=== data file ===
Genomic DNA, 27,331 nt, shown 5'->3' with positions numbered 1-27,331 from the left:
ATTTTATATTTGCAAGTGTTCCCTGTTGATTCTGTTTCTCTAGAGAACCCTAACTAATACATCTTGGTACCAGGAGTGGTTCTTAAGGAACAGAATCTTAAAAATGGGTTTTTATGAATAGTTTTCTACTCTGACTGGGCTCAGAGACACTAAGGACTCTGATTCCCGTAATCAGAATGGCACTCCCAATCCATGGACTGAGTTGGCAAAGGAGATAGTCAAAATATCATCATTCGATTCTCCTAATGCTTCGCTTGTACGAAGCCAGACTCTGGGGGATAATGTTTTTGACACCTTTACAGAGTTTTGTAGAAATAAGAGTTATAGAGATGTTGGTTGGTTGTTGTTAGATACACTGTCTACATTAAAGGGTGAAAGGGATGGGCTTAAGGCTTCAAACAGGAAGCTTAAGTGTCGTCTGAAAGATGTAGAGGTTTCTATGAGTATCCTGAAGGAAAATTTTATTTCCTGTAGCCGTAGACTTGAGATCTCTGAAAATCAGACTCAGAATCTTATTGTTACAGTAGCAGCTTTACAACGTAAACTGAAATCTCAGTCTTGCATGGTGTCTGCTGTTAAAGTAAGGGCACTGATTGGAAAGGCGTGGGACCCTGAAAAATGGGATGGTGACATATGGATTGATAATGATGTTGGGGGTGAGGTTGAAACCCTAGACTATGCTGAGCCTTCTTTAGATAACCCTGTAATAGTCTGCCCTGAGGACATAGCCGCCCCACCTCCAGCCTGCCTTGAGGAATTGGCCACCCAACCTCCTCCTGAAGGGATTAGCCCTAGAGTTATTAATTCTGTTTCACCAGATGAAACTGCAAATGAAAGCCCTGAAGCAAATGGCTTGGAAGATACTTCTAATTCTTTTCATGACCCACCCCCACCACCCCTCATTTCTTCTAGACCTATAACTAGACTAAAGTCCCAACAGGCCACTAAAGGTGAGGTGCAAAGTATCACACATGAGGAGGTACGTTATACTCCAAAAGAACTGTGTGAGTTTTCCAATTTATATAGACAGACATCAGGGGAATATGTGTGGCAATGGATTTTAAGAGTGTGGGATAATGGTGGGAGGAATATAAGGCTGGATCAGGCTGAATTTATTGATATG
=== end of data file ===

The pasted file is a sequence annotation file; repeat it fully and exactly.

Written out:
Genomic DNA, 27,331 nt, shown 5'->3' with positions numbered 1-27,331 from the left:
ATTTTATATTTGCAAGTGTTCCCTGTTGATTCTGTTTCTCTAGAGAACCCTAACTAATACATCTTGGTACCAGGAGTGGTTCTTAAGGAACAGAATCTTAAAAATGGGTTTTTATGAATAGTTTTCTACTCTGACTGGGCTCAGAGACACTAAGGACTCTGATTCCCGTAATCAGAATGGCACTCCCAATCCATGGACTGAGTTGGCAAAGGAGATAGTCAAAATATCATCATTCGATTCTCCTAATGCTTCGCTTGTACGAAGCCAGACTCTGGGGGATAATGTTTTTGACACCTTTACAGAGTTTTGTAGAAATAAGAGTTATAGAGATGTTGGTTGGTTGTTGTTAGATACACTGTCTACATTAAAGGGTGAAAGGGATGGGCTTAAGGCTTCAAACAGGAAGCTTAAGTGTCGTCTGAAAGATGTAGAGGTTTCTATGAGTATCCTGAAGGAAAATTTTATTTCCTGTAGCCGTAGACTTGAGATCTCTGAAAATCAGACTCAGAATCTTATTGTTACAGTAGCAGCTTTACAACGTAAACTGAAATCTCAGTCTTGCATGGTGTCTGCTGTTAAAGTAAGGGCACTGATTGGAAAGGCGTGGGACCCTGAAAAATGGGATGGTGACATATGGATTGATAATGATGTTGGGGGTGAGGTTGAAACCCTAGACTATGCTGAGCCTTCTTTAGATAACCCTGTAATAGTCTGCCCTGAGGACATAGCCGCCCCACCTCCAGCCTGCCTTGAGGAATTGGCCACCCAACCTCCTCCTGAAGGGATTAGCCCTAGAGTTATTAATTCTGTTTCACCAGATGAAACTGCAAATGAAAGCCCTGAAGCAAATGGCTTGGAAGATACTTCTAATTCTTTTCATGACCCACCCCCACCACCCCTCATTTCTTCTAGACCTATAACTAGACTAAAGTCCCAACAGGCCACTAAAGGTGAGGTGCAAAGTATCACACATGAGGAGGTACGTTATACTCCAAAAGAACTGTGTGAGTTTTCCAATTTATATAGACAGACATCAGGGGAATATGTGTGGCAATGGATTTTAAGAGTGTGGGATAATGGTGGGAGGAATATAAGGCTGGATCAGGCTGAATTTATTGATATG